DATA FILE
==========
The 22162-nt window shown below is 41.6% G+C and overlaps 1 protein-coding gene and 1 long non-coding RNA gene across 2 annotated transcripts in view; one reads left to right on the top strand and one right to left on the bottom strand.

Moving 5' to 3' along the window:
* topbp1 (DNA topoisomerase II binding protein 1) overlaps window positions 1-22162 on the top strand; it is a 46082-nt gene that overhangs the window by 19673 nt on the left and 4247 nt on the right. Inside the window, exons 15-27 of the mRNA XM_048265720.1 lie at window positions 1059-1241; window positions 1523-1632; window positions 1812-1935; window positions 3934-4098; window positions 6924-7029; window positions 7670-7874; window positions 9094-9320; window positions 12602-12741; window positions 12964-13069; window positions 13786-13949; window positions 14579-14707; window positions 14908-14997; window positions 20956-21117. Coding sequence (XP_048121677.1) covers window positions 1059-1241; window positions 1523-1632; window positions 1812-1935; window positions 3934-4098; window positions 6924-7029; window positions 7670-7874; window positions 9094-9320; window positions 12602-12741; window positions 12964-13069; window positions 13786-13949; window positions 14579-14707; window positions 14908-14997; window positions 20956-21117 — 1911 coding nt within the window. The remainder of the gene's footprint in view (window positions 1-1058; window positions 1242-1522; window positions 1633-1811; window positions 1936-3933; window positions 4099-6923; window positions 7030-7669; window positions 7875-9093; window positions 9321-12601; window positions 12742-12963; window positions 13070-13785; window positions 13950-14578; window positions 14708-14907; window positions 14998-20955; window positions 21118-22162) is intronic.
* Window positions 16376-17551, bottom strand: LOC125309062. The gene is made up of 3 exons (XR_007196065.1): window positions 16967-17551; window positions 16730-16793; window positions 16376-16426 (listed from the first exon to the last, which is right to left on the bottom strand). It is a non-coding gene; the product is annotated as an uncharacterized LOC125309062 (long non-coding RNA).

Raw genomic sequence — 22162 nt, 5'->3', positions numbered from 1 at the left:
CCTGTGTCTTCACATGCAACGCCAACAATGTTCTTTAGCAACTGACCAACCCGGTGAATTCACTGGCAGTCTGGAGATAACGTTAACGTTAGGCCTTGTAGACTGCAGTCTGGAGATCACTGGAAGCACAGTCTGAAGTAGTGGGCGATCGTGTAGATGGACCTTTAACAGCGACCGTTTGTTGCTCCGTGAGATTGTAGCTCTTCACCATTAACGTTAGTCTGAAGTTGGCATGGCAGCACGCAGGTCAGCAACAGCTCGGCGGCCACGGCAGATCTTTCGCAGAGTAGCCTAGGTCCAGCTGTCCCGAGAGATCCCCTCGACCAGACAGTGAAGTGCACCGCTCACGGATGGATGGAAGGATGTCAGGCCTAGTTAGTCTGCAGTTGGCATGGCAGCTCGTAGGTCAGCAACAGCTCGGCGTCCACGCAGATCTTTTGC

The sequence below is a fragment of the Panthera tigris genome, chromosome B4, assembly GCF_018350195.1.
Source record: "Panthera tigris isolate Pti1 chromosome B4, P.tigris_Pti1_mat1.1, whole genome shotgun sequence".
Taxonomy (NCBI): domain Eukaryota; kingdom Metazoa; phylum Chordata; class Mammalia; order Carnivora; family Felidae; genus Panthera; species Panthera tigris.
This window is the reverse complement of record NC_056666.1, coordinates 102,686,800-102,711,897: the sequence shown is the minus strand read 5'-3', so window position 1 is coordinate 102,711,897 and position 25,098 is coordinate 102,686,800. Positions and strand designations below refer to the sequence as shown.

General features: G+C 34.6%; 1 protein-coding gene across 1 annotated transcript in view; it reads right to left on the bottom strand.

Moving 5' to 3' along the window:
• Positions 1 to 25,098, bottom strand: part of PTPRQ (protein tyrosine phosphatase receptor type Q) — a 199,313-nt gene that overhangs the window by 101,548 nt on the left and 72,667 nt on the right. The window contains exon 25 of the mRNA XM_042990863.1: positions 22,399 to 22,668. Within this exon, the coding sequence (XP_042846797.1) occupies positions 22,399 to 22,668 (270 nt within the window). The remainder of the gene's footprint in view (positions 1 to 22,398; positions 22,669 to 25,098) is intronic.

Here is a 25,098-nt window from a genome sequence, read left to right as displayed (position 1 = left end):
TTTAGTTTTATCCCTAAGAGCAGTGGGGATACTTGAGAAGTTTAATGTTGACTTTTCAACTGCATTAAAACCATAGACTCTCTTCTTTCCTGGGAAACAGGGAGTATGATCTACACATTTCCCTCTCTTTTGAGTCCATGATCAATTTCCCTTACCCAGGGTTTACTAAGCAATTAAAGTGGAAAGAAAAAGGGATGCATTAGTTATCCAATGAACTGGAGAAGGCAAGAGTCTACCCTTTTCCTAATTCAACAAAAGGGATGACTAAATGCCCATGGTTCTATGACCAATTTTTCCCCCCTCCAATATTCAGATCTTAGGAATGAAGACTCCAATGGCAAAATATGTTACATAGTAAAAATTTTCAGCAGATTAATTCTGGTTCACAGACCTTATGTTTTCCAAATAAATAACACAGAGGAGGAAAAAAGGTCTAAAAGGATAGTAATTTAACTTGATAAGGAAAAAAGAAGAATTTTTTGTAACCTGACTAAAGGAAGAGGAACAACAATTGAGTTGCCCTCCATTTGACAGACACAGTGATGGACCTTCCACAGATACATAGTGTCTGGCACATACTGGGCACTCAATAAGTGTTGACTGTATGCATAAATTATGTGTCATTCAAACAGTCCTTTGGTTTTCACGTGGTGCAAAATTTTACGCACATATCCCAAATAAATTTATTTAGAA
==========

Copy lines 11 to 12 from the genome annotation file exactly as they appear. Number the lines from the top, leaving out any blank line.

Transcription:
General features: G+C 34.6%; 1 protein-coding gene across 1 annotated transcript in view; it reads right to left on the bottom strand.

Moving 5' to 3' along the window: